POLICIES AND PRACTICES FOR COST-EFFECTIVE TRANSIT INVESTMENTS: RECENT EXPERIENCES IN THE UNITED STATES
planning - surveys, land use - planning, policy - equity, organisation - regulation, mode - mass transit
United States, Transit operating agencies, Transit lines, Surveys, State government, Social justice, Social equity, Regulatory policy, Regulations, Public transit lines, Project selection, Prioritization, Policy, Policies, Partnerships, National government, Mass transit lines, Local government, Land use planning, Land use, Investments, Investment requirements, Interviewing, Guidelines, Government policy, Funding, Financing, Federal government, Fairness (Social equity), Equity (Justice), Economic development
A structured survey of transit agency staff and interviews with agency executives and other local leaders were conducted in areas that have undertaken a major transit investment project in the past 5 years. The purpose was to identify methods and procedures used to evaluate and select projects and, in particular, to document how land use considerations are being incorporated into project decisions. Staff members responsible for 41 projects were contacted, and 28 completed the survey, discussing projects in 23 regions of the United States. Supplementary interviews were conducted for 10 of the regions. The study found that most agencies use federal guidance and regulations on the evaluation of transit investment as a starting point, but give equal weight in project design and selection to state and local policy objectives such as social equity, economic development, and fair-share distribution of projects among local communities. A number of transit agencies give priority to projects in jurisdictions with transit-supportive land use patterns or plans. The availability of public or private funding contributions is increasingly important in prioritizing projects. Increasingly, transit agencies are hiring staff to work with local governments on land use planning and on funding partnerships and are working with them to develop a shared understanding of the area's transit needs and related development objectives. Staff and political leaders deem these efforts at least as important as technical evaluations of cost-effectiveness.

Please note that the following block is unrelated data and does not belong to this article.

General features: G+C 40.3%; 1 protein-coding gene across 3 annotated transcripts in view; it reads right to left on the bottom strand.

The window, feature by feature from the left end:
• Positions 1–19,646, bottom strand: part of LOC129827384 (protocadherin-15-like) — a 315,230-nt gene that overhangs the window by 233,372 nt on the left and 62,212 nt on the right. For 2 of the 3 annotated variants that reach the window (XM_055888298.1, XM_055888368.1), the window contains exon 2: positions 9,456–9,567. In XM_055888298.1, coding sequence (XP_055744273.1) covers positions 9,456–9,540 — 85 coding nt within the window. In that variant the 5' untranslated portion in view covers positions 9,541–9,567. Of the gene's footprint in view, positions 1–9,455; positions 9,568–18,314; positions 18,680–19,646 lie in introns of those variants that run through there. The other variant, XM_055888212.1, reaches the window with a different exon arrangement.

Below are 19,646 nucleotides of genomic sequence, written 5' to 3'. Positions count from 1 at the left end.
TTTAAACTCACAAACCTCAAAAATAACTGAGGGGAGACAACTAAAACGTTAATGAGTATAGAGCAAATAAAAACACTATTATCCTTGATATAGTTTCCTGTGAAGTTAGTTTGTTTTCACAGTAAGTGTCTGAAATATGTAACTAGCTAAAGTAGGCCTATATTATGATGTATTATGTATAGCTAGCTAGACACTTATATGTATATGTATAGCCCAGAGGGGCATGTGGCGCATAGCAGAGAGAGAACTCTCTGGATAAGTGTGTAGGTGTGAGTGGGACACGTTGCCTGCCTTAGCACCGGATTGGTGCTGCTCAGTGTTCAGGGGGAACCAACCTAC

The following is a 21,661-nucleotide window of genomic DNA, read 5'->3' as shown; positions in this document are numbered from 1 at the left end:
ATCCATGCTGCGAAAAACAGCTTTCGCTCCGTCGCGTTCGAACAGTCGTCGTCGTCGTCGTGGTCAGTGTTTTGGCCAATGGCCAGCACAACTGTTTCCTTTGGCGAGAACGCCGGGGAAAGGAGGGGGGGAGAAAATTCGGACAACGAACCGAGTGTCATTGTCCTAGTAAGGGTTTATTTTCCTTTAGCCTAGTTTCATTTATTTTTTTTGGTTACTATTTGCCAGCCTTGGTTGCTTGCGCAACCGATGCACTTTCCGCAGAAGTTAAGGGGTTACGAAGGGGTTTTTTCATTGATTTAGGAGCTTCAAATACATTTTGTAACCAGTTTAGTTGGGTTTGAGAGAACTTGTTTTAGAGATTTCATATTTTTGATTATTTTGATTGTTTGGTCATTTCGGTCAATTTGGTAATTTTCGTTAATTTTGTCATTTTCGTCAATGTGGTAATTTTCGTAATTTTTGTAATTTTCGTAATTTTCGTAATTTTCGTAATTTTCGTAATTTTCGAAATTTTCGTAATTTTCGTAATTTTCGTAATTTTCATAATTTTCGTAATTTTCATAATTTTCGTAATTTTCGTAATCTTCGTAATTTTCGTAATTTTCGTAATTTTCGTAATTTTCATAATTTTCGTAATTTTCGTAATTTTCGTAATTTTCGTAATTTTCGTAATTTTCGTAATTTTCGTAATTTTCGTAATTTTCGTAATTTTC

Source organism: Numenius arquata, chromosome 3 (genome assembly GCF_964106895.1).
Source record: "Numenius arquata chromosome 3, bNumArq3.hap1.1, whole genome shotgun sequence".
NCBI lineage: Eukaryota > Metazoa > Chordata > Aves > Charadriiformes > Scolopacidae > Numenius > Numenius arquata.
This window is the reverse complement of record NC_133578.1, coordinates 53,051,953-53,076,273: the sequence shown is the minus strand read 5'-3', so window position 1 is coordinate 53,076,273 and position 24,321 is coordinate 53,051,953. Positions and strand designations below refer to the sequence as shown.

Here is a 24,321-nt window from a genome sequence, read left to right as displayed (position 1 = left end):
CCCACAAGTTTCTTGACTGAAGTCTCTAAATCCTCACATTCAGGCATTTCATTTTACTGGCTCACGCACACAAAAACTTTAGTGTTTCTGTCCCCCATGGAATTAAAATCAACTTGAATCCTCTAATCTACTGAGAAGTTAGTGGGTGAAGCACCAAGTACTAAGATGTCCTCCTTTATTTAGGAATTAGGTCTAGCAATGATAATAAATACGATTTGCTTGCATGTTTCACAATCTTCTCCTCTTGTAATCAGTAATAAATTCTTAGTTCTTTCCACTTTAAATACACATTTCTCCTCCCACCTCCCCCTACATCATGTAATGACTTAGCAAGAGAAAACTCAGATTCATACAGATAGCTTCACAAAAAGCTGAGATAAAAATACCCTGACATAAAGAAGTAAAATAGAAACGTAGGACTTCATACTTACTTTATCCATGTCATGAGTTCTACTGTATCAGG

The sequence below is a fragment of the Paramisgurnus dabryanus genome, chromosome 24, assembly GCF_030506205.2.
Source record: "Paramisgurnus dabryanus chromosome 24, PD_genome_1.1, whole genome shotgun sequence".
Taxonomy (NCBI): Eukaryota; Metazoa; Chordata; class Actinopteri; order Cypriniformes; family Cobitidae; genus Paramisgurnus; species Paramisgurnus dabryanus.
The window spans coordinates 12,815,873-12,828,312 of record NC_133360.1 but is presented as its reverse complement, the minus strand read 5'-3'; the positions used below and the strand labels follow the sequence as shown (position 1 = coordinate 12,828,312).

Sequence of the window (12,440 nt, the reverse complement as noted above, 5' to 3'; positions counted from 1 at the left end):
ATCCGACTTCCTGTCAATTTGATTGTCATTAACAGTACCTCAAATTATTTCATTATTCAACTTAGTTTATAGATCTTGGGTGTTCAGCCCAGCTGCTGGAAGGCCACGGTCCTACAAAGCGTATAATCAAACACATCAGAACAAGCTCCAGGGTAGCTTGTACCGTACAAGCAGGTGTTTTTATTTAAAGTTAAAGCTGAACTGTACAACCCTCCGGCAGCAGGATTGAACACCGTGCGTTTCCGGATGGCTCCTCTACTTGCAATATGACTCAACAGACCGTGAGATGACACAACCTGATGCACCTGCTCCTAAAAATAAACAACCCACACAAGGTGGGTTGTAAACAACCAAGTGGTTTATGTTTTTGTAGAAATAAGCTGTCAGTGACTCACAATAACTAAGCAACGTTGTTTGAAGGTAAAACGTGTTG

Deakin, E, Ferrell, C, Mason, J, THOMAS, J. (2002). POLICIES AND PRACTICES FOR COST-EFFECTIVE TRANSIT INVESTMENTS: RECENT EXPERIENCES IN THE UNITED STATES. Transportation Research Record, Vol. 1799, p. 1-9.